Middleweight beltholder Peter Quillin could soon defend his WBO title against promotional stablemate Danny Jacobs.
10: Juan Manuel Marquez's best fights
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8. November 12, 2011 – L 12 Manny Pacquiao III, MGM Grand, Las Vegas
Moments after Marquez signed to fight Pacquiao for the third time, the declarations of his doom were almost universal. There were solid reasons to feel disaster was about to strike the marvelous Mexican. First, Marquez was 38 years old, a Methuselah-like age for a lightweight, much less one who was adding even more poundage. Second, the last time Marquez weighed 142 pounds he was badly outclassed by Floyd Mayweather Jr., who looked like he could knock out Marquez at the moment of his choice. Finally, Pacquiao, boxing's pound-for-pound king for several years, was in the process of zooming up the ranks of all-time legends.
Since beating Marquez in their 2008 rematch, Pacquiao not only defeated, but dominated, a gauntlet of naturally bigger men to collect three more divisional crowns, bringing his total to a mind-boggling eight. Comparisons to Henry Armstrong were freely tossed about – and the fact that they weren't universally scorned was a testament to how much Pacquiao had enhanced his legacy. Thus, Pacquiao was installed as a prohibitive 9-to-1 favorite and many respected experts predicted the Filipino would steamroll Marquez within six rounds.
Once the opening bell sounded, Marquez proved the veracity of another boxing truism – "styles make fights."
Unlike the Mayweather fight, Marquez looked strong at the weight and his tools were sharpened to the finest edge possible for a man nearing his 40s. Meanwhile, Pacquiao didn't look like the fighter who torched David Diaz, Oscar de la Hoya, Ricky Hatton and Antonio Margarito. That's because Marquez was fast enough to keep up with the quicker Filipino and possessed enough counter-punching skill and command of distance to keep Pacquiao respectful.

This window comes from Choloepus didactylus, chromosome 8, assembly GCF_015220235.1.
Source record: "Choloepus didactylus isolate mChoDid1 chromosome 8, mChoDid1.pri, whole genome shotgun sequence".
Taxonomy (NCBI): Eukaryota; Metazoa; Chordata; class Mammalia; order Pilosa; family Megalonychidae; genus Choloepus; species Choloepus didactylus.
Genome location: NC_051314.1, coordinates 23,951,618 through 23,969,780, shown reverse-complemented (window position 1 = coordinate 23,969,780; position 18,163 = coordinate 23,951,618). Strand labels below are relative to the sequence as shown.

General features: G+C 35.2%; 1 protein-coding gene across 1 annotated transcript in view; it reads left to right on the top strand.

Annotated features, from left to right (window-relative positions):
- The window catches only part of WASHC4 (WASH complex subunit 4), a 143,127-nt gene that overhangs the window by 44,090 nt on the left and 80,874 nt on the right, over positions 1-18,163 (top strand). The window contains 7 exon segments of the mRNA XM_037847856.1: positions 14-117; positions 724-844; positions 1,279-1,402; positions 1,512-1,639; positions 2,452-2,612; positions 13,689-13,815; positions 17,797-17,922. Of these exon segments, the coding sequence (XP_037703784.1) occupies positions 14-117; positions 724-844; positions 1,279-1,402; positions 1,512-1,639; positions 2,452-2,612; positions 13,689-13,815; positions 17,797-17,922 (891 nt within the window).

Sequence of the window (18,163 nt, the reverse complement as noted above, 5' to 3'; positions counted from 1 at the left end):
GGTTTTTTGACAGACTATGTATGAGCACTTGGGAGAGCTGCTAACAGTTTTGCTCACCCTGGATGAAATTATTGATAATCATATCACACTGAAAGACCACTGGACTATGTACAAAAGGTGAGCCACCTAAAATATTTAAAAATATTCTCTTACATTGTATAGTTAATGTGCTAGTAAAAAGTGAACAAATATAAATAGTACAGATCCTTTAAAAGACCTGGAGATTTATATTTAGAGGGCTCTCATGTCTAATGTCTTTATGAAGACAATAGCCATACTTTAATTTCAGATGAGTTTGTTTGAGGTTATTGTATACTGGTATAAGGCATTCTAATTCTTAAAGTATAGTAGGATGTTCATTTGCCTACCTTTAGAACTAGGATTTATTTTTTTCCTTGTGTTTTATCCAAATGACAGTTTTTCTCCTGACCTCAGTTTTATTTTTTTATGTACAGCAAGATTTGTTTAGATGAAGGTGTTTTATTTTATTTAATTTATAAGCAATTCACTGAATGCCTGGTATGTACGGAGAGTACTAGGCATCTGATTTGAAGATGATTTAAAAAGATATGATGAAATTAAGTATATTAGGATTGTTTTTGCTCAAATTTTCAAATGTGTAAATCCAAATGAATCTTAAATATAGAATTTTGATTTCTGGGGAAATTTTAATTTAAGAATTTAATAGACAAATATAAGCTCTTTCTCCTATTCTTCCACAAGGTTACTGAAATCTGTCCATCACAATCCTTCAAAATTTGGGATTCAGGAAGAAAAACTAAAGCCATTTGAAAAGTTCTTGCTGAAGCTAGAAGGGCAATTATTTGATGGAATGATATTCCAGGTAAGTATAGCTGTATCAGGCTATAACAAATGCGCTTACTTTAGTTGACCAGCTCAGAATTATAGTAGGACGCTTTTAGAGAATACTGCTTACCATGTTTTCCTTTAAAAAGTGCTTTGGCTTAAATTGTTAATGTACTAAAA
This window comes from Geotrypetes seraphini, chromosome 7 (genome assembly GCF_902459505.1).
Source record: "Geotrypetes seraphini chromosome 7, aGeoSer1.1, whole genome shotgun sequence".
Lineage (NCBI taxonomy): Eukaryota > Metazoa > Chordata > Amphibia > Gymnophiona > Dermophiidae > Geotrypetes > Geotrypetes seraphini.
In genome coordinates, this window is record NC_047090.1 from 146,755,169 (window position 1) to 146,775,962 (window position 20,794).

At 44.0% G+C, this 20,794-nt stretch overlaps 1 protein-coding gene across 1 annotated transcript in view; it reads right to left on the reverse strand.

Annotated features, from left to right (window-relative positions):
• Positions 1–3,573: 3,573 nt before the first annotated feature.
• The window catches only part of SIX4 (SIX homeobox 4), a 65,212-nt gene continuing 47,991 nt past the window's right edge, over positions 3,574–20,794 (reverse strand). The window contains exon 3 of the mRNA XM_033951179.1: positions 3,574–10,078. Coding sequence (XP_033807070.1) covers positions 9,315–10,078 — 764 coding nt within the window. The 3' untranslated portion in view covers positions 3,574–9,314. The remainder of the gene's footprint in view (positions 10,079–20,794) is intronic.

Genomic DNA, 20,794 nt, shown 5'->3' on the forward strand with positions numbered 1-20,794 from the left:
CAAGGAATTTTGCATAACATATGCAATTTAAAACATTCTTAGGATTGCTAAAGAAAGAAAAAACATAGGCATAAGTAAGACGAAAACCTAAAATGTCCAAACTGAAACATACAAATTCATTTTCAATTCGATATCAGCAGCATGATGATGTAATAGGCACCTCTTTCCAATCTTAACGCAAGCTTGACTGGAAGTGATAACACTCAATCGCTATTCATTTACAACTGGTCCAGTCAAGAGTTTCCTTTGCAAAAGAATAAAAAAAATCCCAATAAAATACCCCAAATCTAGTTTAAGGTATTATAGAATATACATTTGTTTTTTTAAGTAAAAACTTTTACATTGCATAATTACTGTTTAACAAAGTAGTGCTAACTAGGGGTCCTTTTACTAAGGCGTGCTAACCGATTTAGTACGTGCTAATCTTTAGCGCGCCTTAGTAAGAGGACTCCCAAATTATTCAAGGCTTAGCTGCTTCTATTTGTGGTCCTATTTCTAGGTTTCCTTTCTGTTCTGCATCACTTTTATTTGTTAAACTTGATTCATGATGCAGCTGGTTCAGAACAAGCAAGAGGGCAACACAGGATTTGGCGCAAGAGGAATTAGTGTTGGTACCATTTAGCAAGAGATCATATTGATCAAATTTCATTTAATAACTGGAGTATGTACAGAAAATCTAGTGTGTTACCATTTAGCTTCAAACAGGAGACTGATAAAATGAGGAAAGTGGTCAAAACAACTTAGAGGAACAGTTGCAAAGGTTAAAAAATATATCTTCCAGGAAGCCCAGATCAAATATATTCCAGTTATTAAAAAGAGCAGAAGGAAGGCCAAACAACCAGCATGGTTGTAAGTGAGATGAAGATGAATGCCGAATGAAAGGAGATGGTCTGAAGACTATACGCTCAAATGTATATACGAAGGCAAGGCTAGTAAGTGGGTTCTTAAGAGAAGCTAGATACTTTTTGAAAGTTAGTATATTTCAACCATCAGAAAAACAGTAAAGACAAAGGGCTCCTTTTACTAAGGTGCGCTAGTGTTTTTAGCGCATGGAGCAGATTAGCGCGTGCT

When the action heated up, Pacquiao landed harder and better but when the pace slowed Marquez was the master. Ascertaining the winner of each round was like using an electron microscope to thread atoms, but most dispassionate observers believed the fight was even – or close to it – after 10 rounds.
Between rounds 10 and 11, Beristain told Marquez he had sewn up the fight while Roach implored Pacquiao to finish strong. Both fighters acted accordingly; the combination of Pacquiao's hustle and Marquez's caution swung the pendulum – and the decision – Pacquiao's way. While Robert Hoyle saw the fight even, Dave Moretti (115-113) and Glenn Trowbridge (116-112) scored for Pacquiao.
The reactions were stark and volatile. Marquez, who was exultant after the final bell, was crushed. Pacquiao, who was pensive and prayerful, was relieved. Fans and media alike were as divided as they had been when Sugar Ray Leonard dethroned Marvelous Marvin Hagler a generation earlier, and like that fight neither side will ever budge from their positions.